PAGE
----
It is boom time for aspiring journalists and the various journalism schools (J-schools) across the country as 24-hour television news channels sprout every other month and a slew of magazines and newspapers hit the newsstands.
But, in the midst of a media boom that has seen journalists’ salaries soar as hiring managers try to fill newsrooms, there is a growing awareness of a long-ignored crisis in Indian journalism: an acute shortage of quality talent.
This might be surprising as there are around 200 colleges and universities that offer journalism programmes that are recognized by the University Grants Commission; some 400-500 additional colleges with other journalism programmes and 1,000-1,500 training programmes without degrees, according to S. Raghavachari, head of the department of broadcast journalism at the Indian Institute of Mass Communication, Delhi.
But, sheer quantity has failed to deliver quality as far as the Indian journalism pipeline goes. Many of these programmes are taught by part-time journalists or professors who have not stepped into a newsroom in years. Much like journalism, journalism education in India has been an underpaid and not-well-regarded profession, often attracting those who opted out of newsrooms or were too old to be active journalists. “They have some fine teachers, but many have never stepped inside a newsroom and, therefore, are unable to provide relevant guidance,” says Sunil Saxena, dean of the Online Centre for Media Studies, the first online school of journalism in India.
Are they prepared? Asian College of Journalism, Chennai. Journalism schools concede there is a gap in their training. (Photo courtesy: Asian College of Journalism)
While some schools such as the Asian College of Journalism (ACJ) in Chennai and seasoned educators such as Thomas Oommen, former head of the Times School of Journalism and now head of Malayala Manorama Group-run Manorama School of Communication, or Mascom, in Kottayam, Kerala, have produced enough hireable young journalists in the past, a spurt in media outlets has sparked a feeding frenzy that has created a significant shortage of well trained, entry-level journalists. In recent years, this has then created an acute shortage of mid- and very senior-level journalists.
According to a report by the Federation of Indian Chambers of Commerce and Industry, an industry lobby, India’s print and broadcast industries are expected to grow at a compounded annual rate of 14% and 22%, respectively, until 2012. While print is estimated to become a Rs28,100 crore industry by 2012, television will be a Rs60,000 crore sector.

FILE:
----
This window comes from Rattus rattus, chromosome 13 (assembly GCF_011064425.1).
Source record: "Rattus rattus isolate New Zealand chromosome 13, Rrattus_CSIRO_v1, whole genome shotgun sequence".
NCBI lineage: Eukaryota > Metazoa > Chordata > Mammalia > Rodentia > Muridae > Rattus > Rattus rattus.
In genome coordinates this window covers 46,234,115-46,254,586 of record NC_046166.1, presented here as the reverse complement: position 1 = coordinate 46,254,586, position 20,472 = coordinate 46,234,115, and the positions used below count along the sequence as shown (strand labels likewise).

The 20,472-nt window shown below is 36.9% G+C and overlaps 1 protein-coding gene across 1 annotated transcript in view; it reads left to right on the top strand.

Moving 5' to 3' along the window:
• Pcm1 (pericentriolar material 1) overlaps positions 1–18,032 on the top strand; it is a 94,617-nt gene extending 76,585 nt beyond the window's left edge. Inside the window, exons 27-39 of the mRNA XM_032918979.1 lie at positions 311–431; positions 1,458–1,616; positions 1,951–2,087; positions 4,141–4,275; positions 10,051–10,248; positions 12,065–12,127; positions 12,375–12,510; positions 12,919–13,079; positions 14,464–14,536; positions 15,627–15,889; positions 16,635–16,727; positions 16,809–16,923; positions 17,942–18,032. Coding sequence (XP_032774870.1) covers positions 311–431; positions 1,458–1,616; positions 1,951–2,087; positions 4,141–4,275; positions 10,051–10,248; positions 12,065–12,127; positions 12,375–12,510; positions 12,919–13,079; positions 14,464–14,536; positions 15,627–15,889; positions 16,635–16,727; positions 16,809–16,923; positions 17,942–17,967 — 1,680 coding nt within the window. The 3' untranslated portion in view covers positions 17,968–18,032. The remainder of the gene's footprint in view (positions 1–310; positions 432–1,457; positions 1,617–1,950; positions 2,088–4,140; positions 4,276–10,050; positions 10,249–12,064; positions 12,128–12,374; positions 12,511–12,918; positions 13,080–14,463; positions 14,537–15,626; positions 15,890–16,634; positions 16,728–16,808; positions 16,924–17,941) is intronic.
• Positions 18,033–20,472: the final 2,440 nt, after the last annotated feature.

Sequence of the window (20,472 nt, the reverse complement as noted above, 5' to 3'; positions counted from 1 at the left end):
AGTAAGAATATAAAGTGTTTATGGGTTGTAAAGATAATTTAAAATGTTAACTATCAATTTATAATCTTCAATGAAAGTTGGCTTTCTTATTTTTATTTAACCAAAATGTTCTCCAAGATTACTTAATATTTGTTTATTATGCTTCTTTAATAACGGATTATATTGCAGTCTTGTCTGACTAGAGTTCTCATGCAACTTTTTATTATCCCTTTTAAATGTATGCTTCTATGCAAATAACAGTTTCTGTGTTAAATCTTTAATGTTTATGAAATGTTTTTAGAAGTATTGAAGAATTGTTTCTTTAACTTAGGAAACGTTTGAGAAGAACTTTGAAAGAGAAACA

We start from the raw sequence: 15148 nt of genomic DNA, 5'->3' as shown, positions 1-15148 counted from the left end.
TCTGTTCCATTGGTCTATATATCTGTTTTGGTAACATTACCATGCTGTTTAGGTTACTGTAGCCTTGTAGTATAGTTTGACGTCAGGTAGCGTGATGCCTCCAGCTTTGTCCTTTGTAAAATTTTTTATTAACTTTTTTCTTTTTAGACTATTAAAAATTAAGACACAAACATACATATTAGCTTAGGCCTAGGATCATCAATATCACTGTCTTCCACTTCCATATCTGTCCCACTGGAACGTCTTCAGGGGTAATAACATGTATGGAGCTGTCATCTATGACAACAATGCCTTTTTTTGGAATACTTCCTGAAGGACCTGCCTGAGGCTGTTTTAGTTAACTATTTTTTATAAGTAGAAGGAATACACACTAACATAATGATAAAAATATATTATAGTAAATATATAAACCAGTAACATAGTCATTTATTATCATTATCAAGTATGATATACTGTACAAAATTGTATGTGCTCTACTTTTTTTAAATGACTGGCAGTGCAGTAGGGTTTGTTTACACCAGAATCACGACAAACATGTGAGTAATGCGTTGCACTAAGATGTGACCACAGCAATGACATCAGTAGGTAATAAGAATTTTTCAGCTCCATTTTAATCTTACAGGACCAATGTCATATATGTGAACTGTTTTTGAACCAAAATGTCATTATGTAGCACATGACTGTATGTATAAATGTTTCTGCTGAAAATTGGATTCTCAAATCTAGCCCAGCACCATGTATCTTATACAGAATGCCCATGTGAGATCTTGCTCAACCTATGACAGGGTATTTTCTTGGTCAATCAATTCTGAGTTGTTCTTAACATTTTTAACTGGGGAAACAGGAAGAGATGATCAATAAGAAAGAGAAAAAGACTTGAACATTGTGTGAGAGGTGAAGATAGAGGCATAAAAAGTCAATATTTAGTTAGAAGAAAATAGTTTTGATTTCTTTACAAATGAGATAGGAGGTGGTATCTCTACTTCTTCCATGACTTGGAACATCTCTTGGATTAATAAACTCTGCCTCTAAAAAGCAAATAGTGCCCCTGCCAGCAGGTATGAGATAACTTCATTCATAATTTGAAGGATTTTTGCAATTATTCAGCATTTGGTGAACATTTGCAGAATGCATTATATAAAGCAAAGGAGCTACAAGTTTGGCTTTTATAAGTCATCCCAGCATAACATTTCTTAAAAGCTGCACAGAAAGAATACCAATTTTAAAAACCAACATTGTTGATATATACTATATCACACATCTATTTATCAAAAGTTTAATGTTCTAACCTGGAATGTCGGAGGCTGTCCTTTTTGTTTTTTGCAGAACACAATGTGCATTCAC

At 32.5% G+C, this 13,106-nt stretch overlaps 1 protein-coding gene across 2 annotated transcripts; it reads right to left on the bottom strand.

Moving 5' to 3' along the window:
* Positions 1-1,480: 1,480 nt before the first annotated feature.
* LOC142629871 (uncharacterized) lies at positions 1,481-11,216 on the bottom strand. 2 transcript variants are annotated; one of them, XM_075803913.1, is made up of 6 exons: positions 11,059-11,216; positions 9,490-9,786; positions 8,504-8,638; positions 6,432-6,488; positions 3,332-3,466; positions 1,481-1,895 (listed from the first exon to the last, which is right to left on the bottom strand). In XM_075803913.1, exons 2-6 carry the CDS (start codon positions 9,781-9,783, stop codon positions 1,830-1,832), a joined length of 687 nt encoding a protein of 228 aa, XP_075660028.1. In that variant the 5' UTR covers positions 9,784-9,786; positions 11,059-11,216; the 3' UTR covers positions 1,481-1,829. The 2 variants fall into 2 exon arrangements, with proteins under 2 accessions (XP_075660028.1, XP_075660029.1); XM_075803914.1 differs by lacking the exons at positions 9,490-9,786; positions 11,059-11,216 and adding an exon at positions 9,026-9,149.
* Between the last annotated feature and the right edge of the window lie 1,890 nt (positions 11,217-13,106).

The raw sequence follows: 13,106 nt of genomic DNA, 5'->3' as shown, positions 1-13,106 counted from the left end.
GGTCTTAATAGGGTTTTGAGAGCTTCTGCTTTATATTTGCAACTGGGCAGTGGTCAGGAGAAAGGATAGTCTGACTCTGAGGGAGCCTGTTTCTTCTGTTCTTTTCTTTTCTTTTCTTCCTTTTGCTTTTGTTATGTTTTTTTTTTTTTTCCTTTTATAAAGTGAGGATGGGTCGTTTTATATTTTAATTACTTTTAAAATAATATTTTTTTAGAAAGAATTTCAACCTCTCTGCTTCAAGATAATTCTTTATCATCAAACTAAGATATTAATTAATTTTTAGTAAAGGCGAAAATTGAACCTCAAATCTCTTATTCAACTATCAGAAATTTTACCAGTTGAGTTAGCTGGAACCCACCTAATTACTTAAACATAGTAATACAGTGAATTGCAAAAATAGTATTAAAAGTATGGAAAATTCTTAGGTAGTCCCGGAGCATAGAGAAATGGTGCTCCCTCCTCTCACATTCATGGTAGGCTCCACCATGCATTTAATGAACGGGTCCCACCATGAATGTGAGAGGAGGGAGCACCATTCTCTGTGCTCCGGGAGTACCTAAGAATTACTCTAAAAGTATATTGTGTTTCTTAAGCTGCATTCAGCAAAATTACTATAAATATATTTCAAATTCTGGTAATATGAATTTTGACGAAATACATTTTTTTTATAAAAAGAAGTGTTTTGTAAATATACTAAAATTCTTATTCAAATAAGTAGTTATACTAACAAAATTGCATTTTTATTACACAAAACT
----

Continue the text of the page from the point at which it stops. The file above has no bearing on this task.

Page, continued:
Even this kind of growth still leaves more headroom. According to industry estimates, some 222 million Indians read a publication of any kind and only 115 million households have access to television, leaving hundreds of millions who could become media consumers.
Media companies, industrial houses and start-ups backed by venture money are all jumping into the fray, launching new newspapers, magazines and television channels.
“Barring a few exceptions, most schools don’t do a good job...the training is also far from adequate,” says Rajdeep Sardesai, editor-in-chief of English news channel CNN-IBN. “Without exception, I think, none of these institutes train students in journalism as a career. They are trained in how to be a reporter or an anchor. But, there is more to journalism than that.”
Journalism training institutes concede there are gaps in their training.
Nalini Rajan, associate professor and former dean of ACJ, says all students who graduate from her programme get jobs because the market is expanding. Currently, the institution enrols 120 students every year. But, by the end of the 10-month programme at her school, she says, only 60% of the students are well prepared. The other 40%, she says, are “floundering” and ill-prepared, especially in the area of copy editing”.
“We don’t think all of them are ready,” she says. “It is impossible because, in 10 months, we ram things down their throats. It tells you a lot about the poor state of the industry because all the students are taken in.”
Ramindar Singh, a visiting professor at the Times school in Delhi, notes that “many of the journalism schools in India are heavily focused on theory, not practical skills”.
Students also feel they are unprepared. “I was the brightest student in my school. I had three offers from leading publications. I thought I would be a star reporter from Day 1. But, it has been three months on the job, (and) I have yet to file a good report,” says Shikha Trivedi, who doesn’t want her alma mater or her employer identified. “Forget about the reporting skills, which I agree are better honed on the field, even my writing skills are not in tandem with my editors’ expectations. I would not be exaggerating if I said I am learning things from scratch.”